Benefits of better leadership — RHA restructures residence leadership to better serve its members
Brett Kohring, University of Idaho Residence Hall Association president, said the RHA has shifted its organization to better serve its members and mission statement.“I would say our transition has been smooth, energetic and fun,” Kohring said.
The RHA represented 21 independent residence halls last year, which made communication and event-planning difficult. This year, Kohring said, specific hall representatives will report to executives in each of the five residence communities —Theophilus Tower, Wallace Complex, Living Learning Community, McConnell Hall and Targhee Hall — under the umbrella oversight of the RHA. Each community and particular residence hall will have its own budget and be able to set up its own events separate from the general RHA calendar.
Kohring said the RHA executive board engaged in much research and conversation to set up this reorganization. The board members investigated RHA constitutions from institutions of various sizes and locations, including the Tempe campus of Arizona State University, Regis University in Denver, University of Northern Colorado and University of North Carolina.
Kohring said in addition to increased leadership opportunities, educational programs and community service outlets, the RHA likes to have a lot of fun and hall members can freely join in other halls’ events.
“We love inclusivity and bringing people together,” he said.
One benefit of the structural shift, he said, will be larger programs with more people involved, which will attract more students and allow the programs to grow.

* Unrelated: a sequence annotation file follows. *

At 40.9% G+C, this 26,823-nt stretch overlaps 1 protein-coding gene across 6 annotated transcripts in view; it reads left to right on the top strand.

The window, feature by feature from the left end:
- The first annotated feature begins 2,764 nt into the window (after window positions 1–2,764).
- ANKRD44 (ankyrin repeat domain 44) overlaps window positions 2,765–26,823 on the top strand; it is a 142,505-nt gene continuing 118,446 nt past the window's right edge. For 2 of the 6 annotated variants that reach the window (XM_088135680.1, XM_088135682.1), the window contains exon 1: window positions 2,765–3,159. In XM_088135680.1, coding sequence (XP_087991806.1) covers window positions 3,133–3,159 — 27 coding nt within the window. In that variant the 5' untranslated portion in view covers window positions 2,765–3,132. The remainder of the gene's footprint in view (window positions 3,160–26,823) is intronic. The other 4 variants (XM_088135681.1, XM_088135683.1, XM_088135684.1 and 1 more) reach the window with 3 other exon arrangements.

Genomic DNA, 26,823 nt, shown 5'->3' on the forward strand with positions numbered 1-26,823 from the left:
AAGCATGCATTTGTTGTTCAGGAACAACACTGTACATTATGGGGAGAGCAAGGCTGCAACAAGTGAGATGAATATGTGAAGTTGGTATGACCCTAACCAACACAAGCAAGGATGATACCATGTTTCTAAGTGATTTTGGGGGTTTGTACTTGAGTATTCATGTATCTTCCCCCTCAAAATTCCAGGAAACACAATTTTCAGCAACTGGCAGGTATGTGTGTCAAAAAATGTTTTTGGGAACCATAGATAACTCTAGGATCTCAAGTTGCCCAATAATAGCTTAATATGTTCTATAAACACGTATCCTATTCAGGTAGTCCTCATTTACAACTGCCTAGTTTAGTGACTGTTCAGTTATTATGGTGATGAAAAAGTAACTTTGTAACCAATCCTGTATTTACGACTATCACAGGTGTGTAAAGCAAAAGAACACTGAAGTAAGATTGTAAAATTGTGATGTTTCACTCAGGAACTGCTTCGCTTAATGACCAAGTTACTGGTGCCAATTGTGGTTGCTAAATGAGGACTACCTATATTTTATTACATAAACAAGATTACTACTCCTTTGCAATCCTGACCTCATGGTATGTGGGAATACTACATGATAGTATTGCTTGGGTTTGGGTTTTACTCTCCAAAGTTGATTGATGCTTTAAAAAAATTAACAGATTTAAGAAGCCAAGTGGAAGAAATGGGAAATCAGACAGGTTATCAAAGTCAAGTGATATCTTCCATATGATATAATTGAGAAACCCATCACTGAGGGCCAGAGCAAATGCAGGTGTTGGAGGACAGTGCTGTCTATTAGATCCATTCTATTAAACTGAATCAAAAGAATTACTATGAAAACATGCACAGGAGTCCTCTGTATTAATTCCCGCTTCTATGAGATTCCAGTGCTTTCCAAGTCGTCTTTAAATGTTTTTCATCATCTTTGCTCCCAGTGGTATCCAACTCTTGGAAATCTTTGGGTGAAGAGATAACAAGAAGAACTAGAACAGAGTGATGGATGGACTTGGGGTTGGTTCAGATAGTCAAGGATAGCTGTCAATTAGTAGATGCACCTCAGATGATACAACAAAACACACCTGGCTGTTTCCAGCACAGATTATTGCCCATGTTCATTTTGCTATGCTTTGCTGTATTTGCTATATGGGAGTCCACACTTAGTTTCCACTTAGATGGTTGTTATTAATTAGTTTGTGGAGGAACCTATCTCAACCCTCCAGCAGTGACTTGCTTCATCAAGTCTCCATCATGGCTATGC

The RHA executive board worked hard to educate its staff, residence assistants and general residents about the new policies and to fill elected positions. Twenty-four officers have recently been elected, he said, and such breadth of leadership will lead to a stronger voice for residents.
“The RHA is about advocating for its residents, and by having more student leaders they can have more advocates for their concerns,” Kohring said.
Brian Roach, RA in French Hall in the Tower, said the new structure will make hall operations more open to the community and allow more people to contribute to discussions about expenditures for events and other purchases.
He said everyone will be on the same page throughout the residence community. RAs will also have more ability to interact with other halls instead of isolating events to their own areas, he said.
The RHA will receive proposals and decide the final budgets for each living community and residence hall next week, Roach said. The new system shows promise, but open dialogue is crucial for its success.
“We need to keep communication with the RHA to make sure we’re conveying the right info to them, so that way the new system can work to its best potential,” Roach said.
Matt Maw can be reached at firstname.lastname@example.org